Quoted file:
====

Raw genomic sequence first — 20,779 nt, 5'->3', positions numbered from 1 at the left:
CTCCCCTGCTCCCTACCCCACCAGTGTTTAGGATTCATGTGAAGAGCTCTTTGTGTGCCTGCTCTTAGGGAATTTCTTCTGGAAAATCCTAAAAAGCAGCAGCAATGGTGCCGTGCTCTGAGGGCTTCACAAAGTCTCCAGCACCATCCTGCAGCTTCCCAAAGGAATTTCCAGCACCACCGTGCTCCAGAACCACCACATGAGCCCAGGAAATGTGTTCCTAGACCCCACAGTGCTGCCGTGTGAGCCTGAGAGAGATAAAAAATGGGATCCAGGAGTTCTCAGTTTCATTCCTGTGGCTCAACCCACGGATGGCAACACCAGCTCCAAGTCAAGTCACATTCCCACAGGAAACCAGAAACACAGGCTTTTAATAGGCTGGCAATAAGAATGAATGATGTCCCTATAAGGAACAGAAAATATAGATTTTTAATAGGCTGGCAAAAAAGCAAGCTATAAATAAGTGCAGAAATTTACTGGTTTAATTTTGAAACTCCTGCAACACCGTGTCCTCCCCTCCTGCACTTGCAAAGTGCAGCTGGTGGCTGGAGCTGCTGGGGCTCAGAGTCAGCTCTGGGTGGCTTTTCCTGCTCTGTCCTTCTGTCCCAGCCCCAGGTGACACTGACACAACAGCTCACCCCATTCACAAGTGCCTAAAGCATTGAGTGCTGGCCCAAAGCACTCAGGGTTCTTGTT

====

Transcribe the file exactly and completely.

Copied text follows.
Raw genomic sequence first — 20,779 nt, 5'->3', positions numbered from 1 at the left:
CTCCCCTGCTCCCTACCCCACCAGTGTTTAGGATTCATGTGAAGAGCTCTTTGTGTGCCTGCTCTTAGGGAATTTCTTCTGGAAAATCCTAAAAAGCAGCAGCAATGGTGCCGTGCTCTGAGGGCTTCACAAAGTCTCCAGCACCATCCTGCAGCTTCCCAAAGGAATTTCCAGCACCACCGTGCTCCAGAACCACCACATGAGCCCAGGAAATGTGTTCCTAGACCCCACAGTGCTGCCGTGTGAGCCTGAGAGAGATAAAAAATGGGATCCAGGAGTTCTCAGTTTCATTCCTGTGGCTCAACCCACGGATGGCAACACCAGCTCCAAGTCAAGTCACATTCCCACAGGAAACCAGAAACACAGGCTTTTAATAGGCTGGCAATAAGAATGAATGATGTCCCTATAAGGAACAGAAAATATAGATTTTTAATAGGCTGGCAAAAAAGCAAGCTATAAATAAGTGCAGAAATTTACTGGTTTAATTTTGAAACTCCTGCAACACCGTGTCCTCCCCTCCTGCACTTGCAAAGTGCAGCTGGTGGCTGGAGCTGCTGGGGCTCAGAGTCAGCTCTGGGTGGCTTTTCCTGCTCTGTCCTTCTGTCCCAGCCCCAGGTGACACTGACACAACAGCTCACCCCATTCACAAGTGCCTAAAGCATTGAGTGCTGGCCCAAAGCACTCAGGGTTCTTGTT